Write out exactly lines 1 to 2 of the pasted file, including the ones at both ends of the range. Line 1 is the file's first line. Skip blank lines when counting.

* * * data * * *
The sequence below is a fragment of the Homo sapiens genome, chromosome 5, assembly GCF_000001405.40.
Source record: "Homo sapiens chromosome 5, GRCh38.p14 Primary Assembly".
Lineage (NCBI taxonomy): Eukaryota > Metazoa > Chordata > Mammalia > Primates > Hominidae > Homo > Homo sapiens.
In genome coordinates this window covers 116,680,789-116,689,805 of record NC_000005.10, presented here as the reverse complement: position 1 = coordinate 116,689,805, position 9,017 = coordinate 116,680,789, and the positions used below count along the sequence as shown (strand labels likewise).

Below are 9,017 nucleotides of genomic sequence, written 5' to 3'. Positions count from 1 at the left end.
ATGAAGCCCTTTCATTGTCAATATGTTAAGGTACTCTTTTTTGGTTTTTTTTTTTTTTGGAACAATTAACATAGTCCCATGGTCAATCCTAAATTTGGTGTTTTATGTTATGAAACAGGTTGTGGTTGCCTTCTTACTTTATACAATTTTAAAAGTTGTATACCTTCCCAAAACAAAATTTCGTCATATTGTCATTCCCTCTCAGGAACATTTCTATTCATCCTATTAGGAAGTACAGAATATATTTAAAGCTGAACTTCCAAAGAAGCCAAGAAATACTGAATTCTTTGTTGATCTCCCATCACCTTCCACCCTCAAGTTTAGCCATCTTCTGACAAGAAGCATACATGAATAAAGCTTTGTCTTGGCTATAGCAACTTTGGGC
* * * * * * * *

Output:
The sequence below is a fragment of the Homo sapiens genome, chromosome 5, assembly GCF_000001405.40.
Source record: "Homo sapiens chromosome 5, GRCh38.p14 Primary Assembly".